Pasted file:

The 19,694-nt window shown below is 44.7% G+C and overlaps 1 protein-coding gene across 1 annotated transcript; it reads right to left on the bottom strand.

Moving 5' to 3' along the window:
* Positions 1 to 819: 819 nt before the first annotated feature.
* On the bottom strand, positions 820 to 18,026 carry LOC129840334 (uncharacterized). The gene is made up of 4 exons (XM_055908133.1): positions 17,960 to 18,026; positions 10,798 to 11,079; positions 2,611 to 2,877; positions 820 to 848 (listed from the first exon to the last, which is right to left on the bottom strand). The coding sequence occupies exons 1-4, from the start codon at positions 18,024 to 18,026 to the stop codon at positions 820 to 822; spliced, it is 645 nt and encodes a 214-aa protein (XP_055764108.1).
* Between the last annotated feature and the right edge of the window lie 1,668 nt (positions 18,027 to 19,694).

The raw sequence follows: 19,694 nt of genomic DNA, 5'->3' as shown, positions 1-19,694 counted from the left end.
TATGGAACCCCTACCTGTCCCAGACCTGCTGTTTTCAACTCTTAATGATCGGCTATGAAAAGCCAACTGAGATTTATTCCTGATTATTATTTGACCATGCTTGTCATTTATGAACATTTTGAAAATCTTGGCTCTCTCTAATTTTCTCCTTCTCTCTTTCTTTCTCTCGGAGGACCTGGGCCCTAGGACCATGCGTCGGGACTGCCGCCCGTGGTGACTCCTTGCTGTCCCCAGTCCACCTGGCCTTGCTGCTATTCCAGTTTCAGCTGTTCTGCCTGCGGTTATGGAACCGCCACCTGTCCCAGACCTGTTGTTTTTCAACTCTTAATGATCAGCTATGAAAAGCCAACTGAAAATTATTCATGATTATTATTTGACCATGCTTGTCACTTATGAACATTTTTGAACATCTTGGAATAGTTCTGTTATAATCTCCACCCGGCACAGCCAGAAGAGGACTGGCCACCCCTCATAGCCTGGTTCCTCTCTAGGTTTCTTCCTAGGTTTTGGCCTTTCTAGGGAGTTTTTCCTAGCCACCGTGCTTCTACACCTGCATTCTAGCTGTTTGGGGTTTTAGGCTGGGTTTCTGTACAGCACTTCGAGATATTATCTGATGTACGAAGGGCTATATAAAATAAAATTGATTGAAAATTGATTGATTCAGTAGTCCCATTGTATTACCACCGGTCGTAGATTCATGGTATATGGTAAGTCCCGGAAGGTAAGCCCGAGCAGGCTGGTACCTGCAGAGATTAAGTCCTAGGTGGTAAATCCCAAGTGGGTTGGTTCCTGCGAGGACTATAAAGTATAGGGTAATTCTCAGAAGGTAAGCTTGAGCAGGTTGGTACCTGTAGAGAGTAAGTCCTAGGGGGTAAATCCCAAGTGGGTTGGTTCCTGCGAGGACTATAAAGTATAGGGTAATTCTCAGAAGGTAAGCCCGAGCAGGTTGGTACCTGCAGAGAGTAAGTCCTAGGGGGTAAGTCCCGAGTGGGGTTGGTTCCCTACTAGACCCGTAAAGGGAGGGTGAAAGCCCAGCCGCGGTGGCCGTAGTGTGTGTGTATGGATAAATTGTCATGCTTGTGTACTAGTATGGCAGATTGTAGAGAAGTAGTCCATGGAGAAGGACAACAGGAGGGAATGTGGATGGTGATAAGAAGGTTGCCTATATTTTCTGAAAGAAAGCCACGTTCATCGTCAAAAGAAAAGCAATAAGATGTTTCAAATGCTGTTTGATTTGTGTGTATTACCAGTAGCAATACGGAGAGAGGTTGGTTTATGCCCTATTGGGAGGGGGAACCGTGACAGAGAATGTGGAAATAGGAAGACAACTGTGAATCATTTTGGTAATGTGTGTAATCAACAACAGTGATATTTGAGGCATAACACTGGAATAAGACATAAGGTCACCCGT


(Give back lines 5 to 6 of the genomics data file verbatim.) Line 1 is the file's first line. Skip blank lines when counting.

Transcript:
* Between the last annotated feature and the right edge of the window lie 1,668 nt (positions 18,027 to 19,694).

The raw sequence follows: 19,694 nt of genomic DNA, 5'->3' as shown, positions 1-19,694 counted from the left end.